The emergence and the extensive work of hundreds of brigades, the demonstrations and the meetings as well as the presence of the CNH, provided the form and the meaning of the discourse of the movement of 1968. The challenge was above all to confront the manipulative disinformation of the press and television, to contradict the calumnies of the government and its spokespersons, something which was gradually achieved, as was seen from the demonstrations which were increasingly followed from the windows of apartments and from the pavements by hundreds, then thousands, then tens of thousands of spectators who became participants.

Much propaganda was improvised by the brigades themselves, although its production was centralized initially by the action committees of each school and then by the CNH, which increased its capacity to print massive quantities of leaflets. Our comrade artists of the San Carlos School frantically produced the posters and the stickers which could be seen all over the city. At the School of Political Science there was produced very imaginative and original propaganda, with the innumerable posters drawn in ink by Jaime Goded, which nobody apparently took the trouble to photograph or film.

The role of the brigades was decisive for the conquest of public opinion, in informing and arousing the sympathy and even the solidarity of very diverse social groups. The extension of the movement throughout the country was to a large extent the work of the brigades and their members. Even the media, in particular the press and the radio, from time to time showed signs of opening up, pressured by the journalists themselves who were following the efforts we were making, we students, to make ourselves understood and to achieve our goals, but also because of the obvious impact of a movement which unceasingly put forward its demands.

However, by the very nature and the dispersion of the brigades, by their autonomy and their authentic self-organization, a centralized organization was not possible, although it was tried through a kind of General Coordination of the Brigades (CCGB), which was created on the initiative of the School of Political Science and which in spite of the approval of the CNH was considered by some people as an ultra-left attempt to contest the leadership role of the CNH [14]. In reality this coordination was used to plan and rationalize the activity of these rank-and-file structures, preventing them from going to the same places as each other and expending too much energy. On Sunday September 1 - at the time of the fourth report by the President - we made, without much success, an attempt at a clandestine operation [15]. The military occupation of the UNAM on September 18 did not make it possible for the project to mature, even though many autonomous brigades had continued to function.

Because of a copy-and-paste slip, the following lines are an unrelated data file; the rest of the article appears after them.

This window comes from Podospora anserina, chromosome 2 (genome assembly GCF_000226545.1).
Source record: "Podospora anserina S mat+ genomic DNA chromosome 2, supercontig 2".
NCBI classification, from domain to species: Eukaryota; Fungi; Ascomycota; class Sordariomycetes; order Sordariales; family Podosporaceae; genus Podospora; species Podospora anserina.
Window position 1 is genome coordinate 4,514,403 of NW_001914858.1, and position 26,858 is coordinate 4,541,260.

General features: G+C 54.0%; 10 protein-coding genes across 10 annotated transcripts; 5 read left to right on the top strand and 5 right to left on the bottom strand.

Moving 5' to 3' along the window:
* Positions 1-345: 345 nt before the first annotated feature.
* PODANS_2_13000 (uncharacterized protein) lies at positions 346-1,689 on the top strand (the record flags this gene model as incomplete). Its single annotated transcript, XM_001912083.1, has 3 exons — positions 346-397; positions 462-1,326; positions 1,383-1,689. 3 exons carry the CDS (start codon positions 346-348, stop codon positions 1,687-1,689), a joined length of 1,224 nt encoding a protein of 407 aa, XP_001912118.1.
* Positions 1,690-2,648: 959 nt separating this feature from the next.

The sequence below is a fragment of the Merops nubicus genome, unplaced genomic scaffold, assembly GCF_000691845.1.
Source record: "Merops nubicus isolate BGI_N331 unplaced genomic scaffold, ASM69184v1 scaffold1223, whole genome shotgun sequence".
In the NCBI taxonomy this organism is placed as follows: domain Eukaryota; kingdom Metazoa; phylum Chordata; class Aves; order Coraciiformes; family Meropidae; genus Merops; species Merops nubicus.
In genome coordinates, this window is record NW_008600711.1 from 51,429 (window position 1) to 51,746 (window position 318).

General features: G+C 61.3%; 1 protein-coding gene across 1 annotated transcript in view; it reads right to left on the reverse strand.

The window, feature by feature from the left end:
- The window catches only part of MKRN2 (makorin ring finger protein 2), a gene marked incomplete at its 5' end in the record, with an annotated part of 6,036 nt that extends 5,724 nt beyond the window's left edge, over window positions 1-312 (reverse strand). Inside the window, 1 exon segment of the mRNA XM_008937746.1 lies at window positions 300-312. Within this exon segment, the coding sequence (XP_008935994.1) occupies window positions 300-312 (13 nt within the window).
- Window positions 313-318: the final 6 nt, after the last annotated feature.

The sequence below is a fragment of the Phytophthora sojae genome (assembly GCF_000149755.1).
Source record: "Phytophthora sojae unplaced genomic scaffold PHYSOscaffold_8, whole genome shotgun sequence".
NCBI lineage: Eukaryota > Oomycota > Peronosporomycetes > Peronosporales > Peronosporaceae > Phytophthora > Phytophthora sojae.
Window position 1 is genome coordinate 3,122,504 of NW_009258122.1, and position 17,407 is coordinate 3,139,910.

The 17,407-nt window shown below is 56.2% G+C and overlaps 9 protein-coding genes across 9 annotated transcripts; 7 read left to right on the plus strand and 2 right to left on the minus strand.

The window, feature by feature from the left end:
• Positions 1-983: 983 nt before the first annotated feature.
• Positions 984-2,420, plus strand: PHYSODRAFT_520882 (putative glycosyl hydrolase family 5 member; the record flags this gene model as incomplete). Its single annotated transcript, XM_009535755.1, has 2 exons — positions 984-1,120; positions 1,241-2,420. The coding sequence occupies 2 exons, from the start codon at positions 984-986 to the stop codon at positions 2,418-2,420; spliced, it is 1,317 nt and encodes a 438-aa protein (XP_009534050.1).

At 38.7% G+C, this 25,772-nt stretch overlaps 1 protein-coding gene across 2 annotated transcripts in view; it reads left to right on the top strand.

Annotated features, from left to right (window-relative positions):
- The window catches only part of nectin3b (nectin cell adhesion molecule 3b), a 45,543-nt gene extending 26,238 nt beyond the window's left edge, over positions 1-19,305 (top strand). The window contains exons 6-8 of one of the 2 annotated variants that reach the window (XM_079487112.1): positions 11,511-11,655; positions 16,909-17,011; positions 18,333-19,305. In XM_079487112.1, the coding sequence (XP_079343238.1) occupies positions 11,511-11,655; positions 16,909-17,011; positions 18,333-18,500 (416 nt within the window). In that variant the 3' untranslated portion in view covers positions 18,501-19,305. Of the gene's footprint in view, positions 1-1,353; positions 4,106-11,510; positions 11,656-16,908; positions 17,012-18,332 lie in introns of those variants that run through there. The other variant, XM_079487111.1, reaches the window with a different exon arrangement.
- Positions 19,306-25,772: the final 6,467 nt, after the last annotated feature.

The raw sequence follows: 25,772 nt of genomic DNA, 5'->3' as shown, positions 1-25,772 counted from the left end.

All this organisational and participative frenzy did not come from nowhere, and was not completely new. It was in fact the expression of a long process of social and political recomposition of student organizations like the Federation of Peasant Socialist Students, or failed attempts like the National Confederation of Democratic Students (CNED), of struggles for material or clearly political demands, on the regional or even wider level, of which students were the centre or one of the participants, in states like Chihuahua, Michoacán, Guerrero, Puebla, Sinaloa, Sonora, Nuevo León and Tabasco, as well as in the capital itself, at the UNAM, the IPN, and in the Teacher Training Schools [16].

In many of these experiences there were precedents not only of repression and military intervention, of the stubbornness and intransigence of the state, but also of resistance and forms of organization like assemblies, brigades and various coordinating committees. In particular in the UNAM of the 1960s, the activism of the most radicalized students - of which we formed part – finally defeated and dismantled, before the explosion of the year of the Olympics, the kind of integrated student unionism (the University Federation of Student Societies, FUSA, with its student societies, its executive committees and its action groups which were known as “porras”), subject to the PRI, which dominated the campuses; at the IPN in 1968 we saw the death-knell of the powerful FNET. The student movement of 1968 concentrated this complex process, enriched it and reinforced its best experiences.

4. Apprenticeship in legality